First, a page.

Special Report: L.A. Screenings
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New primetime series major distributors are selling
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Will they fork out for the Warners actioner "Human Target" or Universal's apocalyptic thriller "Day One," be enticed by CBS Studios' whimsical spinoff "NCIS: Los Angeles," opt for a plot twister like Disney's murder-mystery "Happy Town" or choose an upbeat teen-targeted musical like Fox's "Glee"? And how much will they penny-pinch?
These are just some of the questions as foreign TV station program buyers descend on Hollywood studios for the annual L.A. Screenings ritual.
It's at this viewing marathon each year on the heels of the upfront presentations to U.S. advertisers that foreign TV station clients get their first look at the new primetime series that will air on U.S networks in the fall.
Although there are no official stats and everyone is coy about pricing, it's estimated that $1 billion in deals are agreed during the week -- and drama series are at the center of the dealmaking.
This go-round, 1,300 programmers from around the world hit town today and will conclude their business by next Friday -- a much fore-shortened ritual from the endless round of viewing sessions of just a few years ago.
What these buyers pick up can help shape or make a station's lineup back home. And all of these execs have different scheduling holes to fill -- and different size wallets.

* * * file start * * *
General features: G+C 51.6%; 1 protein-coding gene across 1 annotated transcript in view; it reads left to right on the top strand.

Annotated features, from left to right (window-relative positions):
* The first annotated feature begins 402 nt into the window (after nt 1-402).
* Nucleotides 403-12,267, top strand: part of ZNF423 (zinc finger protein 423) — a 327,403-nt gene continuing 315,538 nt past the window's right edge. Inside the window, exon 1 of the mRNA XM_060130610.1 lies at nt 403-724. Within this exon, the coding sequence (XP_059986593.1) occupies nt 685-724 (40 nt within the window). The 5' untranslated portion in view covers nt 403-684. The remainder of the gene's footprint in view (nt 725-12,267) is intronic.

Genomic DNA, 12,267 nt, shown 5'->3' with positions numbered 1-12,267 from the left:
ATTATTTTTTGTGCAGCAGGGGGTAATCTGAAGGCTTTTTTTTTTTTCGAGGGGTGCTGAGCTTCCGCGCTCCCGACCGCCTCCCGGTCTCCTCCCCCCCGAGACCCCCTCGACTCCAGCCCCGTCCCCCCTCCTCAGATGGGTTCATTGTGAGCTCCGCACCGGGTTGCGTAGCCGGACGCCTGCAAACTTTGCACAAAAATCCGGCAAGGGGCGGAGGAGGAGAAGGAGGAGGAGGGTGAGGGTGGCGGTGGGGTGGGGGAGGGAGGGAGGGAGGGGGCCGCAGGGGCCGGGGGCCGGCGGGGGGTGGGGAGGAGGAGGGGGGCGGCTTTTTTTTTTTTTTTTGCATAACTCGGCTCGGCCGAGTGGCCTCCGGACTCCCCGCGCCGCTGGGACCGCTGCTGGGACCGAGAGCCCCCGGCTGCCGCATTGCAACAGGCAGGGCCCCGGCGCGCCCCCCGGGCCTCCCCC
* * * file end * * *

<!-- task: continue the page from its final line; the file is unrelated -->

"Some buyers are looking for escapism, some for edginess. Others want family fare, while a few want the latest out-there show," one Screenings attendee says. "What they all want is for the shows they pick to work well enough in the U.S. that they aren't canceled."
After last year's painfully thin U.S. TV development season, 20 primetime dramas from the six major studio suppliers are available as well as 11 half-hour sitcoms and several new reality formats. In addition, several shows for such key cable outlets as AMC ("Rubicon"), Turner ("Dark Blue") and Showtime ("Nurse Jackie") could draw interest.
For the most part, buyers from the biggest territories come to see what they'll be getting in their long-term supply deals with the studios, with some leeway as to how many series they must take. (Any series left over are then sold a la carte on the open market in each territory.)
Not that there isn't demand abroad for U.S. series: CBS Studios' "CSI" franchise, Warners' "Fringe," Disney's "Lost," Fox's "24" and Universal's "House" have buoyed skeds around the world -- and brought in record revenue to the Hollywood majors. Now buyers are bent on keeping the lid on prices.
Not only are times tougher now with ad revenue depleted in most territories but local shows also are generally a bigger draw for any station's primetime lineup.
As usual, Warner Bros. boasts the biggest hand, with seven new network dramas and two sitcoms. Among likely strong suits are two Jerry Bruckheimer newcomers, "Human Target" and "The Forgotten."
"Something for everyone" is how Warner Bros. International TV president Jeffrey Schlesinger describes the range of product he has on offer, from procedurals to the young-skewing "The Vampire Diaries."
While Schlesinger expects competitive bidding for top-tier shows, he admits that marginal product from each of the majors will probably sit on the sidelines until the fall season determines whether they catch on or get canceled stateside.
CBS Studios is also coming to the table with a highly playable hand, which might spark interest for its medical drama "Three Rivers" starring "Moonlight's" Alex O'Loughlin as well as its legal drama "The Good Wife."
The company's international president Armando Nunez professes to be equally high on "all his babies" -- but he thinks the spinoff of the "NCIS" franchise will "raise the temperature at the Screenings."
"The economic situation has impacted all of us," Nunez says. "But notwithstanding that, if I'm a programmer I have to program my network. And generally speaking it's much more cost-efficient to acquire content than to produce locally."